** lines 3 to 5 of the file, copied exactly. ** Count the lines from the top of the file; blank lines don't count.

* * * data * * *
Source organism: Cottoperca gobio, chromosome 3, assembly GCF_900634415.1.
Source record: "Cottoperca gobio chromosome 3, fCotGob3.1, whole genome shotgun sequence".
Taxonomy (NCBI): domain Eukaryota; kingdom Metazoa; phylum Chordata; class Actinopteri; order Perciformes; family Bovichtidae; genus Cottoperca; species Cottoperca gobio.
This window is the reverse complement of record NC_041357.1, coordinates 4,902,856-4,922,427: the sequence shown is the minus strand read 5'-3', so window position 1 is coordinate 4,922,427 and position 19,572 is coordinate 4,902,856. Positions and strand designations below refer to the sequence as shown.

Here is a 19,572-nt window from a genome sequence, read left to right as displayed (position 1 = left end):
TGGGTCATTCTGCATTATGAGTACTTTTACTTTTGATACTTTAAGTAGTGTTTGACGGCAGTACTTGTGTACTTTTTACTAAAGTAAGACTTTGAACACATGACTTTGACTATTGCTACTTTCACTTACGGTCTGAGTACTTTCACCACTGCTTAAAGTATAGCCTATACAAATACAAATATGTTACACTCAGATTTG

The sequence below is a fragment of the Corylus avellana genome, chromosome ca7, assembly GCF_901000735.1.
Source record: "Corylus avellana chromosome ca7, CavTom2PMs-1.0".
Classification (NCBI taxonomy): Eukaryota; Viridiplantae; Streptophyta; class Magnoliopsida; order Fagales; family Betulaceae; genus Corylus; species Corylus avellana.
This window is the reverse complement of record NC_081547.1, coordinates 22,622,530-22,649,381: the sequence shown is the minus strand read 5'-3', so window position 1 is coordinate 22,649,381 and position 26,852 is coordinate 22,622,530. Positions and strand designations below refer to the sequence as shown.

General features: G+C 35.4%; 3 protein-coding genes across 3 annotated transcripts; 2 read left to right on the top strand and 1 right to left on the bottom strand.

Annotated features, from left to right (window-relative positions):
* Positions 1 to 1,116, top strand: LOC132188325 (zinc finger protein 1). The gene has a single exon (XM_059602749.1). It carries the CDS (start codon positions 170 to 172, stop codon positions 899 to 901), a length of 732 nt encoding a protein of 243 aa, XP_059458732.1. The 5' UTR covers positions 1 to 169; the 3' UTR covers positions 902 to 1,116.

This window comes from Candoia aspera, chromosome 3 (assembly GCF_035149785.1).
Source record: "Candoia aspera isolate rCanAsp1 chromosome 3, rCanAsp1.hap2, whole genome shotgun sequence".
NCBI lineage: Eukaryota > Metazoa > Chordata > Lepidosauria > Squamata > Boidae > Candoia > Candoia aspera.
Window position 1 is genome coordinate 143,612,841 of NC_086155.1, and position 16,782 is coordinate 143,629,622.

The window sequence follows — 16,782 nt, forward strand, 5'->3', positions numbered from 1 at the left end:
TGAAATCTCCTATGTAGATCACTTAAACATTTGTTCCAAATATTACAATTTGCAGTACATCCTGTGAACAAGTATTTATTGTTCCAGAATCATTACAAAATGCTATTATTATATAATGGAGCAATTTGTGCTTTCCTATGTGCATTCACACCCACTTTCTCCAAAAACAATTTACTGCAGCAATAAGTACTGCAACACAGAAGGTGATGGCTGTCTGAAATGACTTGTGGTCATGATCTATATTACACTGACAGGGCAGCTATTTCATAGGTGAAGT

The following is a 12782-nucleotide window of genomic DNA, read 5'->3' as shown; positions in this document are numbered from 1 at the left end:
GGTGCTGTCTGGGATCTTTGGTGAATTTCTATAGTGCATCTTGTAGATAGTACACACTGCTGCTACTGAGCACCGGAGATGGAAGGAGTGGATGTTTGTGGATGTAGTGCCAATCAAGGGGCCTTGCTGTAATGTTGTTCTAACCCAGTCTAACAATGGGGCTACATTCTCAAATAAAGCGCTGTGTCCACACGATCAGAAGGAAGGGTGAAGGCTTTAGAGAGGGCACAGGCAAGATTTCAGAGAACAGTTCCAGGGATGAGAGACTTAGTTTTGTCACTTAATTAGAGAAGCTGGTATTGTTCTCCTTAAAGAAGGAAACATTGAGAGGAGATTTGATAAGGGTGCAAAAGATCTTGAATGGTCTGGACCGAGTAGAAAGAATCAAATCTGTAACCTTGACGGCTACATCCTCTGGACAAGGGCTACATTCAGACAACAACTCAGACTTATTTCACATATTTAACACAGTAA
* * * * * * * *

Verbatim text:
Taxonomy (NCBI): domain Eukaryota; kingdom Metazoa; phylum Chordata; class Actinopteri; order Perciformes; family Bovichtidae; genus Cottoperca; species Cottoperca gobio.
This window is the reverse complement of record NC_041357.1, coordinates 4,902,856-4,922,427: the sequence shown is the minus strand read 5'-3', so window position 1 is coordinate 4,922,427 and position 19,572 is coordinate 4,902,856. Positions and strand designations below refer to the sequence as shown.

Here is a 19,572-nt window from a genome sequence, read left to right as displayed (position 1 = left end):